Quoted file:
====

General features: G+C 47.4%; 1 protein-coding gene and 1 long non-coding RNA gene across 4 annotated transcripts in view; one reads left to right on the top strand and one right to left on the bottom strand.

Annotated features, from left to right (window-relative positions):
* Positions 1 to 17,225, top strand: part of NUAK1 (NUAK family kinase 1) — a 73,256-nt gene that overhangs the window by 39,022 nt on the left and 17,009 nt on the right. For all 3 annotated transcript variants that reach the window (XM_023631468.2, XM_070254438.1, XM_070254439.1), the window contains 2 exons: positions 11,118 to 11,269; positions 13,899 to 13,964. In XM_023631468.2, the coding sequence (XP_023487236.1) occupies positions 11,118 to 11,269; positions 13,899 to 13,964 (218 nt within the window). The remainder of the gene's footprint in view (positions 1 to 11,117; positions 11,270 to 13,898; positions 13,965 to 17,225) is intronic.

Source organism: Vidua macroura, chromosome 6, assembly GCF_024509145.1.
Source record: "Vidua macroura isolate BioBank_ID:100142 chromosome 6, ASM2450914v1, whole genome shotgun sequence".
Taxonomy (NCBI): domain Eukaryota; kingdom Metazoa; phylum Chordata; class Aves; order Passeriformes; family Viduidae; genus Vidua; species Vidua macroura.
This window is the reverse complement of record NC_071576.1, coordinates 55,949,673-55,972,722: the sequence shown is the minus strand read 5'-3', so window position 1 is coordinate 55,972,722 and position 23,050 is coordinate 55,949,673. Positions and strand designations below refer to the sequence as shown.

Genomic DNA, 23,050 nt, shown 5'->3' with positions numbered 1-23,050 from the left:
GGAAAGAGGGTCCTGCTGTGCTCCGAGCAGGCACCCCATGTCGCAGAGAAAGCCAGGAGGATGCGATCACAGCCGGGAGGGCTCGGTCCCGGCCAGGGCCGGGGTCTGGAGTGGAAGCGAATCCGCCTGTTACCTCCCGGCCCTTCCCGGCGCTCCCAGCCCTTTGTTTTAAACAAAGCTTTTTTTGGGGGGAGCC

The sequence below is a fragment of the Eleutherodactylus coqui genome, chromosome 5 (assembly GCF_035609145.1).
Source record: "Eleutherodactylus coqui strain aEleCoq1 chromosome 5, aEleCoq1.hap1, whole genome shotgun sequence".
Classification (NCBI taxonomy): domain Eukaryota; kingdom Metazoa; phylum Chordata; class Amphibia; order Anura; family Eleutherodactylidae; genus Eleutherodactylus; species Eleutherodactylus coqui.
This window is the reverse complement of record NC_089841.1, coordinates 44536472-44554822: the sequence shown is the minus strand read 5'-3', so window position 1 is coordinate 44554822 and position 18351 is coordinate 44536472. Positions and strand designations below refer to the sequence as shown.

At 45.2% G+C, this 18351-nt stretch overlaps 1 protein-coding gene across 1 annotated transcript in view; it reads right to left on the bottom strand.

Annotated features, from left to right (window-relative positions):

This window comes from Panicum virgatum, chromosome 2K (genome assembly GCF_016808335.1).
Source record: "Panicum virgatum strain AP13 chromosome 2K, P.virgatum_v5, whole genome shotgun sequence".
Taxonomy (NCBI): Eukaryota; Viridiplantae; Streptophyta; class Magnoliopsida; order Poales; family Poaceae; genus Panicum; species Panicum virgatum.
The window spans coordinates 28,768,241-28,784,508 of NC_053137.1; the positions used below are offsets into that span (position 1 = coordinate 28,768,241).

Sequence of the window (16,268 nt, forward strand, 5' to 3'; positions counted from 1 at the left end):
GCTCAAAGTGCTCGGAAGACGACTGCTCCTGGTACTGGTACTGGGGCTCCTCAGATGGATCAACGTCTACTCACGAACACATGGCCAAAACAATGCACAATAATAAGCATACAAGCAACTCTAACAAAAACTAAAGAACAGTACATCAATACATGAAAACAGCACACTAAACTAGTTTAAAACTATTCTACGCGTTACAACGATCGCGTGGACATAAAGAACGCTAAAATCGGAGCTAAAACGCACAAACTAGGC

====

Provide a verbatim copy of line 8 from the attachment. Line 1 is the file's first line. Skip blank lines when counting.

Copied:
Genomic DNA, 23,050 nt, shown 5'->3' with positions numbered 1-23,050 from the left: